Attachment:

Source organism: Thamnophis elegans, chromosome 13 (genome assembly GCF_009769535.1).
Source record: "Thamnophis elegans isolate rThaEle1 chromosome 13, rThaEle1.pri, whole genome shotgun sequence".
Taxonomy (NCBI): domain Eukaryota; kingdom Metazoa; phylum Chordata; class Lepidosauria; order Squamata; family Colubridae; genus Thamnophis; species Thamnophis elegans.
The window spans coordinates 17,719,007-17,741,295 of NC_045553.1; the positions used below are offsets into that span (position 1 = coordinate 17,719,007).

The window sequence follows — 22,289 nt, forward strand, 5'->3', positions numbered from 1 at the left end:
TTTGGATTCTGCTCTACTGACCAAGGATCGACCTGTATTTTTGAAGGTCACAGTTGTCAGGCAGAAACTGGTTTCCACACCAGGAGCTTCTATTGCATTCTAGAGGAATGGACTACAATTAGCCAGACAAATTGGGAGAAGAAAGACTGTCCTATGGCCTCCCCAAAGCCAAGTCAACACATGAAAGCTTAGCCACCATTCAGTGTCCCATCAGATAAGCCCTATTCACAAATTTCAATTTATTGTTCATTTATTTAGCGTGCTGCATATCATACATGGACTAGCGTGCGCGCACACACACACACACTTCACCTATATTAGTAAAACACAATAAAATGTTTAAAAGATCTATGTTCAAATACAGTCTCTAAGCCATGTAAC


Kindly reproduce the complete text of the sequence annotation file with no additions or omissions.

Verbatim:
Source organism: Thamnophis elegans, chromosome 13 (genome assembly GCF_009769535.1).
Source record: "Thamnophis elegans isolate rThaEle1 chromosome 13, rThaEle1.pri, whole genome shotgun sequence".
Taxonomy (NCBI): domain Eukaryota; kingdom Metazoa; phylum Chordata; class Lepidosauria; order Squamata; family Colubridae; genus Thamnophis; species Thamnophis elegans.
The window spans coordinates 17,719,007-17,741,295 of NC_045553.1; the positions used below are offsets into that span (position 1 = coordinate 17,719,007).

The window sequence follows — 22,289 nt, forward strand, 5'->3', positions numbered from 1 at the left end:
TTTGGATTCTGCTCTACTGACCAAGGATCGACCTGTATTTTTGAAGGTCACAGTTGTCAGGCAGAAACTGGTTTCCACACCAGGAGCTTCTATTGCATTCTAGAGGAATGGACTACAATTAGCCAGACAAATTGGGAGAAGAAAGACTGTCCTATGGCCTCCCCAAAGCCAAGTCAACACATGAAAGCTTAGCCACCATTCAGTGTCCCATCAGATAAGCCCTATTCACAAATTTCAATTTATTGTTCATTTATTTAGCGTGCTGCATATCATACATGGACTAGCGTGCGCGCACACACACACACACTTCACCTATATTAGTAAAACACAATAAAATGTTTAAAAGATCTATGTTCAAATACAGTCTCTAAGCCATGTAAC